Boing Boing 

Play "Ennuigi," starring a depressed, smoking Luigi


In Josh Millard's excellent "game" Ennuigi, you are invited to "spend some time with a depressed, laconic Luigi as he chain smokes and wanders through a crumbling Mushroom Kingdom, ruminating on ontology, ethics, family, identity, and the mistakes he and his brother have made."

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Felicia Day's "You're Never Weird on the Internet (Almost)"

Felicia Day's memoir You're Never Weird on the Internet (Almost) starts off as a cute, snarky story about how a quirky upbringing turned Day into a nerd superhero; by the end, it's become an illuminating, frank look at the commercial realities, injustices and insecurities that everyone trying to earn a living online must confront.Read the rest

Scientist studies Diplomacy game to reveal early signs of betrayal

Cornell computer scientist Cristian Danescu-Niculescu-Mizil analyzed messages sent between players of strategy game Diplomacy to tease out early signs of future betrayal. A computer algorithm then predicted betrayal correctly 57 percent of the time, which is way better than the players themselves did.

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We Are Legion: a battlefield game with no limit on army size

The gameplay video preview starts out mildly unimpressive, showing soldiers in their dozens milling around, unable to even go diagonally. Then it starts zooming out.

Ancient China, 220 AD. China is in disarray and within years the population plummets from 60 million to less than 20 million. Massive war involving millions of men devastates the land. When General Huangfu Song 義真 was asked how he got around the unit caps to build such massive armies, he replied “小馬是世界上最好的開發商” which in the barbarian tongue of English means roughly, “What the %$#^ are unit caps, this is war!”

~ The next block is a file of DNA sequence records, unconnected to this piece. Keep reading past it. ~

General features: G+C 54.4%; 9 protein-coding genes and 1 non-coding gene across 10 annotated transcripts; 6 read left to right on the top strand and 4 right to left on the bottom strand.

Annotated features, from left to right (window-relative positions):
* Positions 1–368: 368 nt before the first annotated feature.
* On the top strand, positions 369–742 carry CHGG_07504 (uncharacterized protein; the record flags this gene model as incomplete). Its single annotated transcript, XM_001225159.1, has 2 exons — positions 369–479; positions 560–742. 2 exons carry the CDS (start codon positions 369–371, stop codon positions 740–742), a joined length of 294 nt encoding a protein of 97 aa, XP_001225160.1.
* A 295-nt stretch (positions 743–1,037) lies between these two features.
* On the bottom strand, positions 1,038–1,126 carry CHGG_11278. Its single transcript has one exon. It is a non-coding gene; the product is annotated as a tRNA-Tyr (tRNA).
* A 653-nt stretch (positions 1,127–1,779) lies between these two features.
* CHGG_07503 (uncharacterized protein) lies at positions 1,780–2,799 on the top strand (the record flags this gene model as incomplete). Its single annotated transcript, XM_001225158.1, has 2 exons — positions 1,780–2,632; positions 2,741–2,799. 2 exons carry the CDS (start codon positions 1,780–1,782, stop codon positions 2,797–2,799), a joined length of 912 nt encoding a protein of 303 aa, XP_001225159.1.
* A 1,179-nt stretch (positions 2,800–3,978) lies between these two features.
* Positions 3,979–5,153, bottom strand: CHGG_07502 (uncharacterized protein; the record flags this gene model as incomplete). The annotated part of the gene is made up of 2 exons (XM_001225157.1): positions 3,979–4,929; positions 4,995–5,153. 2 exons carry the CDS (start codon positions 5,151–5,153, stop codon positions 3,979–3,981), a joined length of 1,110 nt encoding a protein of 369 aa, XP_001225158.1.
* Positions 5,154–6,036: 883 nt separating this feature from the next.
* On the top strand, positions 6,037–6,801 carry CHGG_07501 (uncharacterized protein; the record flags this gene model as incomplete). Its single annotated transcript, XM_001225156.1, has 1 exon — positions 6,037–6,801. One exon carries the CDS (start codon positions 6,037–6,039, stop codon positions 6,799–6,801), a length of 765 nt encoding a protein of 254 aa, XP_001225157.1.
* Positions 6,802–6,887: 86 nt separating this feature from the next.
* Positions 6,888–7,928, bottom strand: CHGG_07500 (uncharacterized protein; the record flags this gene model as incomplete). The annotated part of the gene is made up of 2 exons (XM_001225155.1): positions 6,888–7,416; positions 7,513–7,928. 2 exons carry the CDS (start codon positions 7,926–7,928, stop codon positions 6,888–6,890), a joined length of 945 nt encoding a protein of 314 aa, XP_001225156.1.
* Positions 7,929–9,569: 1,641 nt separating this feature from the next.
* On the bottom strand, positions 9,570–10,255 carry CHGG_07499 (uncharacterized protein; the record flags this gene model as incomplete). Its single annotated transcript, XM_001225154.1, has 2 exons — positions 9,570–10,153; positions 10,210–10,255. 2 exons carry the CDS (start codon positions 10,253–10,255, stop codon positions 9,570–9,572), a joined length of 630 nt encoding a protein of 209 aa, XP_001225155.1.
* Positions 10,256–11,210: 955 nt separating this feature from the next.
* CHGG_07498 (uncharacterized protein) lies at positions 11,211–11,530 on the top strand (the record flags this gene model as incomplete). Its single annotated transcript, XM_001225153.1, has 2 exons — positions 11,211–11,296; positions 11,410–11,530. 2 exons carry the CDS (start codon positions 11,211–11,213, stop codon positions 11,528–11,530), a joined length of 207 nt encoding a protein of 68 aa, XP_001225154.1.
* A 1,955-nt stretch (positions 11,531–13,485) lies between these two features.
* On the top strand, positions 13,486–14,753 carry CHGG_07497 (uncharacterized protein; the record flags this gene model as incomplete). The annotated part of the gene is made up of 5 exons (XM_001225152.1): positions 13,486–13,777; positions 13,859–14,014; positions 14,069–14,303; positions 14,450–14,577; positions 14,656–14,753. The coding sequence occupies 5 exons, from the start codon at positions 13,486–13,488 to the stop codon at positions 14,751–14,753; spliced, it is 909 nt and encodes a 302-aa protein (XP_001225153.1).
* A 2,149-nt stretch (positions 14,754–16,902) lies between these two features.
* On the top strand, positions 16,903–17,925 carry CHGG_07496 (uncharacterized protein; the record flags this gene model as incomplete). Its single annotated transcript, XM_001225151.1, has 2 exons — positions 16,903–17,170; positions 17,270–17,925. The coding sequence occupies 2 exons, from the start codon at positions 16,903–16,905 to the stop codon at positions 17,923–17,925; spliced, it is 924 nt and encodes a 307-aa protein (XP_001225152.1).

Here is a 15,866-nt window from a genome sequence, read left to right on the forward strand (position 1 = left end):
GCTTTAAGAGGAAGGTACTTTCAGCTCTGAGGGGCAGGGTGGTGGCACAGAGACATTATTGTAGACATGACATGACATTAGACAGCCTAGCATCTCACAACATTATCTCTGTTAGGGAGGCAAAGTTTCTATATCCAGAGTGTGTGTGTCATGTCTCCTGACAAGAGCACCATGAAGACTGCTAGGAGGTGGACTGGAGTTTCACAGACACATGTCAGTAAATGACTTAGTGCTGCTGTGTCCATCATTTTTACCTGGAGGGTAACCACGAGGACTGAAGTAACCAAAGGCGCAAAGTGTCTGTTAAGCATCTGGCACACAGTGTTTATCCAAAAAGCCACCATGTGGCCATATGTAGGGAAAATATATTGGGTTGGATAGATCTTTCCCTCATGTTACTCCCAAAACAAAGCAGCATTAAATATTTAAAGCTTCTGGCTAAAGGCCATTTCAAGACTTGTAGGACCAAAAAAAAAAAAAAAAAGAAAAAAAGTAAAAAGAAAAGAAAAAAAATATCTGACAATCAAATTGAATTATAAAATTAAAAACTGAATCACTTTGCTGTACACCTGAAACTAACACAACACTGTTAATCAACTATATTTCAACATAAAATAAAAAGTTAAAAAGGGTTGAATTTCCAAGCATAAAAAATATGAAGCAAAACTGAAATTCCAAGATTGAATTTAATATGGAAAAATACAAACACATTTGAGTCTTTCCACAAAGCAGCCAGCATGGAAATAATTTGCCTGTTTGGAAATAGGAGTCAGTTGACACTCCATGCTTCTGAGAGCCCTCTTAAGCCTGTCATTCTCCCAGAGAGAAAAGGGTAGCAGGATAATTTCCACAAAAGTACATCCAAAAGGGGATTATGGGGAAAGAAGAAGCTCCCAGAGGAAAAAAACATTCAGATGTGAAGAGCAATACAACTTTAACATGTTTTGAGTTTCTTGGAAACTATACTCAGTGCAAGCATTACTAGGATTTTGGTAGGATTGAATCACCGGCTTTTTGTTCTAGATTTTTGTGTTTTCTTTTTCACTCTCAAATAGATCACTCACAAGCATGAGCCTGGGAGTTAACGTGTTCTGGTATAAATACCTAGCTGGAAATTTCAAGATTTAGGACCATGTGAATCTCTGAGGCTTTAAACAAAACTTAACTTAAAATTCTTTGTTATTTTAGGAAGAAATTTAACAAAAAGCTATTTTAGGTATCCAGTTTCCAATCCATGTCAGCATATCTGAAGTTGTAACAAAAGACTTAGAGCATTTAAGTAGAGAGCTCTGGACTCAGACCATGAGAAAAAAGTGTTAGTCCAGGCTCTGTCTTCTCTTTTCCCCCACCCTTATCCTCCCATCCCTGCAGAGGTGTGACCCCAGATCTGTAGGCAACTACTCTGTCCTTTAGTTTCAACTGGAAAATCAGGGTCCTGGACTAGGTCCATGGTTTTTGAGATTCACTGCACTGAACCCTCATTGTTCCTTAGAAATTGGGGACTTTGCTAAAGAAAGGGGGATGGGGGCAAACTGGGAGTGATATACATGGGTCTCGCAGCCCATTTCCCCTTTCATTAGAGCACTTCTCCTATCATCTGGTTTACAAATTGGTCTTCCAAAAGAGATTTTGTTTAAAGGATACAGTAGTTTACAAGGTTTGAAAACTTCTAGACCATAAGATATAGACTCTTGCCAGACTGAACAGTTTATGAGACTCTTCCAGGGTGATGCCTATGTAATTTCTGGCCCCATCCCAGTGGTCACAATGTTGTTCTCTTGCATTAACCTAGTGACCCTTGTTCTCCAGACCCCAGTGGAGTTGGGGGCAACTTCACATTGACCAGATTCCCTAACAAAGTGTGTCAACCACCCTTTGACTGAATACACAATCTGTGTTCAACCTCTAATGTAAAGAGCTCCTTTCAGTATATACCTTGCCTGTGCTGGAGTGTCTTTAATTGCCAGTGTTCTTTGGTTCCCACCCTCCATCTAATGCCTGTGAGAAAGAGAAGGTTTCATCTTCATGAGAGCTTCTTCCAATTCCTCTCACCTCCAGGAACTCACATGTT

Forget about micro. Forget about build orders. This war is about one thing. Ridiculous, uncompromising, seething masses of blood hungry warriors massacring each other by the hundreds every second.

There is no unit cap. Control armies of hundreds of thousands, even millions. Send orders to a single unit, or send orders to a million units. Frantically maintain control of your resources across epic sized maps, while constantly building out your fleet of barracks to churn out millions of more units.

There's something genuinely scary about the sheer number of sprites getting wiped out there! I humbly suggest that rather than Chinese antiquity, this game instead be recast as LEMMINGS: TOTAL WAR.


Quick strategy game: Eight Minute Empire: Legends

To address the obvious, strategy games are notorious for taking exhaustive amounts of time to play, but Eight Minute Empire: Legends ($20) streamlines traditional rules to such an extent that it is possible to complete a game in just eight minutes. Or so one would hope. Some degree of agonizing over choices will still slow a game down, but it is entirely possible to complete the game relatively quickly. To the original game Eight Minute Empire, the “Legends” subtitle introduces a pretty standard fantasy setting and artwork. However, we are spared unnecessary lore and backstory. It also adds additional rules to vary game-play while still sticking to the time-sensitive nature suggested in the game’s name.

Setup of the game consists of laying out four island gameboard pieces in any scheme the players desire and player armies occupy the same regions at the outset of the game. Actual combat is minimal and the impetus instead is on maneuvering around regions and islands so as to outnumber opponents at endgame. Each player turn begins with a card being chosen from six which lay face-up and have a scaled price attached to them. Players have limited funds, which do not replenish. As one card is chosen, all cards of higher price slide down the scale and a new card is flipped up to occupy the highest price-point. Players can pay the high price or gamble on cards still being available for a lower price when their next turn comes around. Cards are all unique and give an immediate action and a lasting ability. Actions serve to allow movement, add armies, build a new city, or eliminate an enemy army in a contested region. Abilities continue for the remainder of the game and can increase movement, provide bonus armies, give immunity to attack, or in some way increase endgame victory points. The cards are themed around fantastical creatures and sublime landscape-realms. And all the artwork is exceedingly pretty.